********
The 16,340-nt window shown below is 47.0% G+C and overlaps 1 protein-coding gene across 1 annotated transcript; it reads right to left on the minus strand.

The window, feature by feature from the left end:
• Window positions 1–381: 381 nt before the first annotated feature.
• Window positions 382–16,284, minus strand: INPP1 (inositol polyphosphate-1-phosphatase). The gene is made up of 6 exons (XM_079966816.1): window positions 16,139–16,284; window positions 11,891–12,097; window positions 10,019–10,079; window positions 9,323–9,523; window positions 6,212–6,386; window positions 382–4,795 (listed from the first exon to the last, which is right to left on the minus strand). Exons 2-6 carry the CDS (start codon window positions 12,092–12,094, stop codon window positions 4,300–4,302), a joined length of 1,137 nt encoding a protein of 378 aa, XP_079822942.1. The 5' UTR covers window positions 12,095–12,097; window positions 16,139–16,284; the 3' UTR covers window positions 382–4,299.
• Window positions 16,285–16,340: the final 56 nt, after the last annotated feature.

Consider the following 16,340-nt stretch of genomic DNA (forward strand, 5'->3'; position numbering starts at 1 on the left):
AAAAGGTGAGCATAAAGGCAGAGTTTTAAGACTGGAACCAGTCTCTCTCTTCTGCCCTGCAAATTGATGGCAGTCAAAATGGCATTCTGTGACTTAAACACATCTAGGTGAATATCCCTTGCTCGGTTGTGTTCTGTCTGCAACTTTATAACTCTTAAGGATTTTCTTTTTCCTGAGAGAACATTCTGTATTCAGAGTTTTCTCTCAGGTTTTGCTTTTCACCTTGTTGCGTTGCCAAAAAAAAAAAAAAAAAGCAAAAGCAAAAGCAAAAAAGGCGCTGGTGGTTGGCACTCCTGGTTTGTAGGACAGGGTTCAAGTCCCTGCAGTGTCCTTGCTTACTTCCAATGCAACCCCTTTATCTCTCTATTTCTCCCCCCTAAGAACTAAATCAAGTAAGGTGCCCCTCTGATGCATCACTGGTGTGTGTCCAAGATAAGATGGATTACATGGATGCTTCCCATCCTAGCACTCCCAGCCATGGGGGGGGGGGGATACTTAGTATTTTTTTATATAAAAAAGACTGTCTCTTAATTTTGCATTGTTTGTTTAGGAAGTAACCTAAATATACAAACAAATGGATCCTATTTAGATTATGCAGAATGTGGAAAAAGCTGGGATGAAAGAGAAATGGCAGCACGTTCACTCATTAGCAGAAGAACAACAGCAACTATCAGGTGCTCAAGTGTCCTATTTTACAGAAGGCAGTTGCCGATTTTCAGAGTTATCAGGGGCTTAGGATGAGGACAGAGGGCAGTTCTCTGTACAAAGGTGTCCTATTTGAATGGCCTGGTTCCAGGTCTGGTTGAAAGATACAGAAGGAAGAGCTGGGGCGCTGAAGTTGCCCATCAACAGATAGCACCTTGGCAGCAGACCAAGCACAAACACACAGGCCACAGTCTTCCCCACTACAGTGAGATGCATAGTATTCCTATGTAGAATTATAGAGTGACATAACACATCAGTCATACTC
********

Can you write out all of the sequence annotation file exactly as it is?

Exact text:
The 16,340-nt window shown below is 47.0% G+C and overlaps 1 protein-coding gene across 1 annotated transcript; it reads right to left on the minus strand.

The window, feature by feature from the left end:
• Window positions 1–381: 381 nt before the first annotated feature.
• Window positions 382–16,284, minus strand: INPP1 (inositol polyphosphate-1-phosphatase). The gene is made up of 6 exons (XM_079966816.1): window positions 16,139–16,284; window positions 11,891–12,097; window positions 10,019–10,079; window positions 9,323–9,523; window positions 6,212–6,386; window positions 382–4,795 (listed from the first exon to the last, which is right to left on the minus strand). Exons 2-6 carry the CDS (start codon window positions 12,092–12,094, stop codon window positions 4,300–4,302), a joined length of 1,137 nt encoding a protein of 378 aa, XP_079822942.1. The 5' UTR covers window positions 12,095–12,097; window positions 16,139–16,284; the 3' UTR covers window positions 382–4,299.
• Window positions 16,285–16,340: the final 56 nt, after the last annotated feature.

Consider the following 16,340-nt stretch of genomic DNA (forward strand, 5'->3'; position numbering starts at 1 on the left):
AAAAGGTGAGCATAAAGGCAGAGTTTTAAGACTGGAACCAGTCTCTCTCTTCTGCCCTGCAAATTGATGGCAGTCAAAATGGCATTCTGTGACTTAAACACATCTAGGTGAATATCCCTTGCTCGGTTGTGTTCTGTCTGCAACTTTATAACTCTTAAGGATTTTCTTTTTCCTGAGAGAACATTCTGTATTCAGAGTTTTCTCTCAGGTTTTGCTTTTCACCTTGTTGCGTTGCCAAAAAAAAAAAAAAAAAGCAAAAGCAAAAGCAAAAAAGGCGCTGGTGGTTGGCACTCCTGGTTTGTAGGACAGGGTTCAAGTCCCTGCAGTGTCCTTGCTTACTTCCAATGCAACCCCTTTATCTCTCTATTTCTCCCCCCTAAGAACTAAATCAAGTAAGGTGCCCCTCTGATGCATCACTGGTGTGTGTCCAAGATAAGATGGATTACATGGATGCTTCCCATCCTAGCACTCCCAGCCATGGGGGGGGGGGGATACTTAGTATTTTTTTATATAAAAAAGACTGTCTCTTAATTTTGCATTGTTTGTTTAGGAAGTAACCTAAATATACAAACAAATGGATCCTATTTAGATTATGCAGAATGTGGAAAAAGCTGGGATGAAAGAGAAATGGCAGCACGTTCACTCATTAGCAGAAGAACAACAGCAACTATCAGGTGCTCAAGTGTCCTATTTTACAGAAGGCAGTTGCCGATTTTCAGAGTTATCAGGGGCTTAGGATGAGGACAGAGGGCAGTTCTCTGTACAAAGGTGTCCTATTTGAATGGCCTGGTTCCAGGTCTGGTTGAAAGATACAGAAGGAAGAGCTGGGGCGCTGAAGTTGCCCATCAACAGATAGCACCTTGGCAGCAGACCAAGCACAAACACACAGGCCACAGTCTTCCCCACTACAGTGAGATGCATAGTATTCCTATGTAGAATTATAGAGTGACATAACACATCAGTCATACTC